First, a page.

Bengal Famine, 1943 (The Stateman, fair use)

But the upshot is this: This history of the British Empire shows just how interconnected everything became.  And still is. It’s not just about food, although food provides a most amenable metaphor for the sweep of world culture and history in the wake of the British Empire. That’s the message that needs to be taken away from a reading of this superb book, not that Dr. Collingham is a die-hard apologist for the Empire at the expense of the sweaty and scarred backs of the people whose labor helped to build and maintain the Empire. No matter who the reader might be, to read this book and realize the impact of that ripple that turned into a tide and all the changes in societies and technology, well, it’s quite flabbergasting to contemplate.

It would have been useful to the reader had Collingham ended the book with a summarizing chapter tying everything together a bit more than just relying upon the final paragraphs in each of the twenty chapters to sum up her findings. She attempts this in Chapter Twenty, but it feels a bit last-minute, as it focuses on Christmas as an example of the interconnectedness of Empire..

Nevertheless, as I read, ensconced under my swirling ceiling fan, I could only shake my head at how difficult life was for most all those involved in those days, the challenges that faced every soul standing in the rippling current. Another thought stayed with me, though, one that Collingham hammers on in this elegant and detailed work.

Empire was always all about money.  “It was the web of trade that held them all together.”

That factor must not be forgotten.

Crosse & Blackwell’s company slogan said it true: “The name that is known to the ends of the earth.”

Dr. Lizzie Collingham’s The Hungry Empire is history writ at its finest, without the extreme emotions of beliefs, without mythologizing, without rancor. And one more thing: this well-researched work shows without much doubt that the spread of culinary cultures, ingredients, etc., is a normal part of being human and puts to rest, in my opinion, arguments claiming culinary appropriation. So much movement, so much exposure, and so many influences lead to only one conclusion: no one owns a cuisine. Cuisines constantly remodel themselves.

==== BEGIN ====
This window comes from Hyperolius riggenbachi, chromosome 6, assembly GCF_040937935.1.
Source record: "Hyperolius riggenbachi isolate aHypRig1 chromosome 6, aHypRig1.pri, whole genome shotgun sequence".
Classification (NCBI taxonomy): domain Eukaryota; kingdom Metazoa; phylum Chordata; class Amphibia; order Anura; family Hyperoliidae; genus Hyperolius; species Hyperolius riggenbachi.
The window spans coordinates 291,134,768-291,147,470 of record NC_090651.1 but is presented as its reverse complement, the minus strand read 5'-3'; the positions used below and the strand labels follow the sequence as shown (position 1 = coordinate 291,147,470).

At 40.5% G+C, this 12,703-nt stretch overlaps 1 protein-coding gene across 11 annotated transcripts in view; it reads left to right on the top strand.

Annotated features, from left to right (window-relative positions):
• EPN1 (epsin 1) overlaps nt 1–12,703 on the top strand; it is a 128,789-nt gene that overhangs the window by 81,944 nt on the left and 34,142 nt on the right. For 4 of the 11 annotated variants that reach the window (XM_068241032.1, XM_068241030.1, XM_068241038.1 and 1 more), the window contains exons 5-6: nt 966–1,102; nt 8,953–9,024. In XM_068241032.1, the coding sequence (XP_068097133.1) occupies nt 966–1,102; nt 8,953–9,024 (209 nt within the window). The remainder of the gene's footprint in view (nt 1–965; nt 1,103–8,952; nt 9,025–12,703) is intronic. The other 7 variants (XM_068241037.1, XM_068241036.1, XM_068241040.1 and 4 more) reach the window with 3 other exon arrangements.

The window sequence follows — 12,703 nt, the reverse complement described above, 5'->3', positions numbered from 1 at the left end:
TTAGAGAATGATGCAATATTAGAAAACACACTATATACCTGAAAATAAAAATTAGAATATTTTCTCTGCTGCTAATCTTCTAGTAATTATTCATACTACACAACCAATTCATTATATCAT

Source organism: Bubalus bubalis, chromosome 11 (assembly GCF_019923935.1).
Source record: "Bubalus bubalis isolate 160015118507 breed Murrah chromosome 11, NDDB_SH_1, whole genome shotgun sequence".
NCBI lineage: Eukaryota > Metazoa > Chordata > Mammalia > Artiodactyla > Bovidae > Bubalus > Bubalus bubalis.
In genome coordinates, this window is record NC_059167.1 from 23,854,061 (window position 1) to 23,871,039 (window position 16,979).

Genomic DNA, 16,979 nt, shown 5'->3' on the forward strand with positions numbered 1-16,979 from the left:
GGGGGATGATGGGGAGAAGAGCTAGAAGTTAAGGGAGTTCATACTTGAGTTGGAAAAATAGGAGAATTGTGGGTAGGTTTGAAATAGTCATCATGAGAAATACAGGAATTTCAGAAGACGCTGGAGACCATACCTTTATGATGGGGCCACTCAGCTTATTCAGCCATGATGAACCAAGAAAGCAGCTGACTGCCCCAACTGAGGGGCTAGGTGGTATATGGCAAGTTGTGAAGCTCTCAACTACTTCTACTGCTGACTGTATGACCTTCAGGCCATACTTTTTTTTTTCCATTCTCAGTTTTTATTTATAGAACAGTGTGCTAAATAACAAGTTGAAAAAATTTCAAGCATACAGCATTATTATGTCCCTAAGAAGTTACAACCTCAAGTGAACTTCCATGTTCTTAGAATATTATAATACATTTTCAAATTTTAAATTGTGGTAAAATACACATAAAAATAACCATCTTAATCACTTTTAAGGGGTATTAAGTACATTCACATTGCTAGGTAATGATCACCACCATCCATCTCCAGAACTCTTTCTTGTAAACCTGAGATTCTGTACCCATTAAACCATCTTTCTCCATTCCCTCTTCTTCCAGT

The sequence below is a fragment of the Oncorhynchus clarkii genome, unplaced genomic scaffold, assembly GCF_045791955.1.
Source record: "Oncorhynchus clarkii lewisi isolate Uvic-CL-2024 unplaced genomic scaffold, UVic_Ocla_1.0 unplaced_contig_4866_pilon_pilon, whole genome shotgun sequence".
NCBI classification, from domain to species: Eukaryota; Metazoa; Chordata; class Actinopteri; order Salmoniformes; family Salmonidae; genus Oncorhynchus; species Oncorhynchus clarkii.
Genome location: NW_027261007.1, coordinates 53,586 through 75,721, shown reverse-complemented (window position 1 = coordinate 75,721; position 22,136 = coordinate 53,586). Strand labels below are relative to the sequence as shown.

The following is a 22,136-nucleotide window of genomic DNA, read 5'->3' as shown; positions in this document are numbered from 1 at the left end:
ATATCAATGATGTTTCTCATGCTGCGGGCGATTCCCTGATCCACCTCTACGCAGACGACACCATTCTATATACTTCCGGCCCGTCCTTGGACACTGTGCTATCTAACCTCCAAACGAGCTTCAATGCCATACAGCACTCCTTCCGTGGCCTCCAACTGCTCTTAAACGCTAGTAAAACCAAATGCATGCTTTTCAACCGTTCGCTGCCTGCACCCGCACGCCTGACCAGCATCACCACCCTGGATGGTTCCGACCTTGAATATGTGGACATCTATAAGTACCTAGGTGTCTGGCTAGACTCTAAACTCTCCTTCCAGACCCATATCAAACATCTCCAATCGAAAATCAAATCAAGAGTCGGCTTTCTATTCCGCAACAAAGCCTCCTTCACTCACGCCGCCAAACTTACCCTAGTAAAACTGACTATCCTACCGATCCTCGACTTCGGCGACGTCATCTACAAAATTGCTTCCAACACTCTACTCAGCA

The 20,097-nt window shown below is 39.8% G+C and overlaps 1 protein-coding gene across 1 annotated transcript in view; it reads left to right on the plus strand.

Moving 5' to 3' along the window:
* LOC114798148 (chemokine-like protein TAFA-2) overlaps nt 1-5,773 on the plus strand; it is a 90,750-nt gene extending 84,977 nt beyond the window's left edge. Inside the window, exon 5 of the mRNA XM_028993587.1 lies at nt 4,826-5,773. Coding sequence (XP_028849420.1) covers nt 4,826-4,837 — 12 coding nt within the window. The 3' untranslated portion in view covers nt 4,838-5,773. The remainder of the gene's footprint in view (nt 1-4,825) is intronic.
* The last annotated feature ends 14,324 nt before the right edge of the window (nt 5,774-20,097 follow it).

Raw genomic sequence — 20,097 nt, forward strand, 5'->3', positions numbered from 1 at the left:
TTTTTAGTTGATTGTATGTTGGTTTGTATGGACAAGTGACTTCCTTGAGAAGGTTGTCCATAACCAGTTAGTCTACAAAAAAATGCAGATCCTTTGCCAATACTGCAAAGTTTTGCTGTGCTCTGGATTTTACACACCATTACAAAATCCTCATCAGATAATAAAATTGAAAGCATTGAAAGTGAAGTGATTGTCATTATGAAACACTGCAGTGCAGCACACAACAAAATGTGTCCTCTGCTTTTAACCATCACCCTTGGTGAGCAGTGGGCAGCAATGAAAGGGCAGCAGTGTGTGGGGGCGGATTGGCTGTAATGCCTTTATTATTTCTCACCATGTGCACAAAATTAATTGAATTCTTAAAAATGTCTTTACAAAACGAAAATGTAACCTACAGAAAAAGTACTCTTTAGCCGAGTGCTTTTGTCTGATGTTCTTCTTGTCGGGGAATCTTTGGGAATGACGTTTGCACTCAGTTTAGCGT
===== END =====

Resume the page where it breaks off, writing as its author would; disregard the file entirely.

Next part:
____________________________________________________

*It will be published in the United States under the moniker, The Taste of Empire, in October 2017. I much prefer the title as The Hungry Empire, which truly gets across the scramble for land and labor.

**Judith Carney states that “Europeans routinely purchased surplus rice from African societies to provision
slave ships throughout the era of transatlantic slavery … .” ” ‘With Grains in Her Hair: Rice in Colonial Brazil.” Slavery and Abolition 25 (1): 1 – 27, 2004, p. 2)

***Read Sieur Michel Jajolet de la Courbe’s own words about his visit with La Belinguere HERE. Collingham also discusses the fact that slavery was very entrenched in West African society prior to European contact (p. 63- 64). Slaves ended up in the Mediterranean area, chiefly with Muslim masters. See also Matthew Parker’s The Sugar Barons: Family, Corruption, Empire, and War (2012) and Richard S. Dunn’s Sugar and Slaves: The Rise of the Planter Class in the English West Indies, 1625-1713 (2000).

****A TRUE & EXACT HISTORY Of the Island of BARBADOS (1657)

[Note: Collingham, being the historian she is, documents everything she quotes with ample footnotes. She provides an extensive bibliography, not just a selection. And there’s an index, too! Although, as a former professional indexer, I was dismayed to see long strings of page numbers after some index terms; nonetheless the presence of the index is far better than having no index at all, as some recent books are wont to exclude the index altogether.]

© 2017 C. Bertelsen

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5 comments

  • Thank you, Lucile. I am so glad to learn that the post was of interest. Its length gave me pause, but as you can tell, I was enthralled with the book. I could write more about it, e.g., add more about other books, authors that might contradict Collingham’s thesis, but that’s for another time, I fear! Again, thanks!

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  • Thanks for this enticing post. I didn’t need a coffee though, as your narrative was smooth and lively. Thanks for the book excerpt. Fascinating.

    Like